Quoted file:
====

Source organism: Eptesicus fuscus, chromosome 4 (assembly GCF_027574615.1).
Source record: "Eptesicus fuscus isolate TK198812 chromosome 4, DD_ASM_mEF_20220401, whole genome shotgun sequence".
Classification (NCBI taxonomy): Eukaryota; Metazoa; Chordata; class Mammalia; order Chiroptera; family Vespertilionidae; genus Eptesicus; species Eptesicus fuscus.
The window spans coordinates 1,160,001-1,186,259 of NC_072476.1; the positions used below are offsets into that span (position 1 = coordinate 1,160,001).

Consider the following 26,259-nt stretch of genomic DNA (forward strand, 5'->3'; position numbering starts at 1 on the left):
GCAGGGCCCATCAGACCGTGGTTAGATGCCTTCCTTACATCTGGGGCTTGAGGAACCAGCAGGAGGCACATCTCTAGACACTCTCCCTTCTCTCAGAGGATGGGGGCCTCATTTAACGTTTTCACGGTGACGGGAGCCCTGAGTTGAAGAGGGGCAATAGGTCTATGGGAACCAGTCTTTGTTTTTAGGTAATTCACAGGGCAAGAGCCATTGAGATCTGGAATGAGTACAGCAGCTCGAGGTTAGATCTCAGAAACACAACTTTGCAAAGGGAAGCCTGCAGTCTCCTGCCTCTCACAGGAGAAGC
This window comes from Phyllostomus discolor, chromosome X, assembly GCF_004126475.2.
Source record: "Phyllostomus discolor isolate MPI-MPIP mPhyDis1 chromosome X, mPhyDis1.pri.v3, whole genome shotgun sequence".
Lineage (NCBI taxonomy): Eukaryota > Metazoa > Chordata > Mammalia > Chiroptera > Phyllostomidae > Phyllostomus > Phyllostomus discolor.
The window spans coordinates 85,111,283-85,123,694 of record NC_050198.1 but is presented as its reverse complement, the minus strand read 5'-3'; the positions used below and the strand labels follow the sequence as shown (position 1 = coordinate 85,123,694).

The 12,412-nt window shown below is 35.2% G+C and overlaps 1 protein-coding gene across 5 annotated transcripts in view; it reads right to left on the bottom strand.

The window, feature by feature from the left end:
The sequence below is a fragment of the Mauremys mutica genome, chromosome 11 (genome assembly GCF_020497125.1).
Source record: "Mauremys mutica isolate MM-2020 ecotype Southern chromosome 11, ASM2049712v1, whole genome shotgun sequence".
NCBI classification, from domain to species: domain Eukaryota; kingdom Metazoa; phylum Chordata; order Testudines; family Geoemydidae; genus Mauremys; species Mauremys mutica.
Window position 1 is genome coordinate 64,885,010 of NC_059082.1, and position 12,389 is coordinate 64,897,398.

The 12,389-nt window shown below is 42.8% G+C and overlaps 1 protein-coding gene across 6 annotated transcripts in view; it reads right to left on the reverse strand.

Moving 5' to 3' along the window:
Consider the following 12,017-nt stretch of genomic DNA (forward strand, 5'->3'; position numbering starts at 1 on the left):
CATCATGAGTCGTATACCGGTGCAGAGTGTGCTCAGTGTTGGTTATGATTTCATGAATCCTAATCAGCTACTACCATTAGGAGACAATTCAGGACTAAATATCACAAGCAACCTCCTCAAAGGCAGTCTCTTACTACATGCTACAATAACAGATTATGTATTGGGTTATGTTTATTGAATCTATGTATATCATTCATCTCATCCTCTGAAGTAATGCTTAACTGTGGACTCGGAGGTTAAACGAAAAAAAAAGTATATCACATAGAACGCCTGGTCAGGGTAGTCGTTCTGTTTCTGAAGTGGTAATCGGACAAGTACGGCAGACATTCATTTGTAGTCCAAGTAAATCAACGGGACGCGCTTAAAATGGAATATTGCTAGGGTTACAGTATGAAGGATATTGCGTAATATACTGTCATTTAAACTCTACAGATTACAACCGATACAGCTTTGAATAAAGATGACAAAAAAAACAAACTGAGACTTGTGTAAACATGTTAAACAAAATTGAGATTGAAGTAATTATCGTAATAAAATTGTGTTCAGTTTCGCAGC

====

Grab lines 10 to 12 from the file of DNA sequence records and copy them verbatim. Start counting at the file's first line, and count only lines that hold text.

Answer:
The window spans coordinates 85,111,283-85,123,694 of record NC_050198.1 but is presented as its reverse complement, the minus strand read 5'-3'; the positions used below and the strand labels follow the sequence as shown (position 1 = coordinate 85,123,694).

The 12,412-nt window shown below is 35.2% G+C and overlaps 1 protein-coding gene across 5 annotated transcripts in view; it reads right to left on the bottom strand.

The window, feature by feature from the left end: